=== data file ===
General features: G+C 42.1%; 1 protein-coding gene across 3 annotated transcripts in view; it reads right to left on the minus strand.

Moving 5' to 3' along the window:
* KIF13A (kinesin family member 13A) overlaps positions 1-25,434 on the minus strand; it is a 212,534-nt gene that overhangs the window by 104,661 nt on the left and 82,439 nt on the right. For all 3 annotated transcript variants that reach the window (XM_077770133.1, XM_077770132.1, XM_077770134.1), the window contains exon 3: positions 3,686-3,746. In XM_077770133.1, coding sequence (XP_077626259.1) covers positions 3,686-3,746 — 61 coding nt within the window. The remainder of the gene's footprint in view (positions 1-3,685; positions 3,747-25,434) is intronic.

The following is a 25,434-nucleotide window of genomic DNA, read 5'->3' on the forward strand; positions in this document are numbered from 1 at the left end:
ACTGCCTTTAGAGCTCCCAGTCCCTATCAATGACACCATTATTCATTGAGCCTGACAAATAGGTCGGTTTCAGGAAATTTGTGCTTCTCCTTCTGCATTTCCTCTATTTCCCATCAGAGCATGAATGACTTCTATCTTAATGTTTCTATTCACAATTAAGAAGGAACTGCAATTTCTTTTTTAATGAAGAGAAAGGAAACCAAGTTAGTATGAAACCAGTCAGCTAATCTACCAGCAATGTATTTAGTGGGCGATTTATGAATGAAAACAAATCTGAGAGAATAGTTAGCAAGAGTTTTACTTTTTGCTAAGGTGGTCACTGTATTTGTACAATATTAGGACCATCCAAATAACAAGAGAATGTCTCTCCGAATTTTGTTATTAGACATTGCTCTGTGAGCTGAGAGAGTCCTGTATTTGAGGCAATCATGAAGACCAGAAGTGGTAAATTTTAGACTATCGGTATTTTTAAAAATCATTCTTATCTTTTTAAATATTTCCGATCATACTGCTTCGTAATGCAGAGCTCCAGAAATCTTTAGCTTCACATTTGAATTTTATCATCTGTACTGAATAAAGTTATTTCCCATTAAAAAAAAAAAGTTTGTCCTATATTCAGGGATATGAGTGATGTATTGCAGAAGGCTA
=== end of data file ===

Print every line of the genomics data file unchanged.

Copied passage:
General features: G+C 42.1%; 1 protein-coding gene across 3 annotated transcripts in view; it reads right to left on the minus strand.

Moving 5' to 3' along the window:
* KIF13A (kinesin family member 13A) overlaps positions 1-25,434 on the minus strand; it is a 212,534-nt gene that overhangs the window by 104,661 nt on the left and 82,439 nt on the right. For all 3 annotated transcript variants that reach the window (XM_077770133.1, XM_077770132.1, XM_077770134.1), the window contains exon 3: positions 3,686-3,746. In XM_077770133.1, coding sequence (XP_077626259.1) covers positions 3,686-3,746 — 61 coding nt within the window. The remainder of the gene's footprint in view (positions 1-3,685; positions 3,747-25,434) is intronic.

The following is a 25,434-nucleotide window of genomic DNA, read 5'->3' on the forward strand; positions in this document are numbered from 1 at the left end:
ACTGCCTTTAGAGCTCCCAGTCCCTATCAATGACACCATTATTCATTGAGCCTGACAAATAGGTCGGTTTCAGGAAATTTGTGCTTCTCCTTCTGCATTTCCTCTATTTCCCATCAGAGCATGAATGACTTCTATCTTAATGTTTCTATTCACAATTAAGAAGGAACTGCAATTTCTTTTTTAATGAAGAGAAAGGAAACCAAGTTAGTATGAAACCAGTCAGCTAATCTACCAGCAATGTATTTAGTGGGCGATTTATGAATGAAAACAAATCTGAGAGAATAGTTAGCAAGAGTTTTACTTTTTGCTAAGGTGGTCACTGTATTTGTACAATATTAGGACCATCCAAATAACAAGAGAATGTCTCTCCGAATTTTGTTATTAGACATTGCTCTGTGAGCTGAGAGAGTCCTGTATTTGAGGCAATCATGAAGACCAGAAGTGGTAAATTTTAGACTATCGGTATTTTTAAAAATCATTCTTATCTTTTTAAATATTTCCGATCATACTGCTTCGTAATGCAGAGCTCCAGAAATCTTTAGCTTCACATTTGAATTTTATCATCTGTACTGAATAAAGTTATTTCCCATTAAAAAAAAAAAGTTTGTCCTATATTCAGGGATATGAGTGATGTATTGCAGAAGGCTA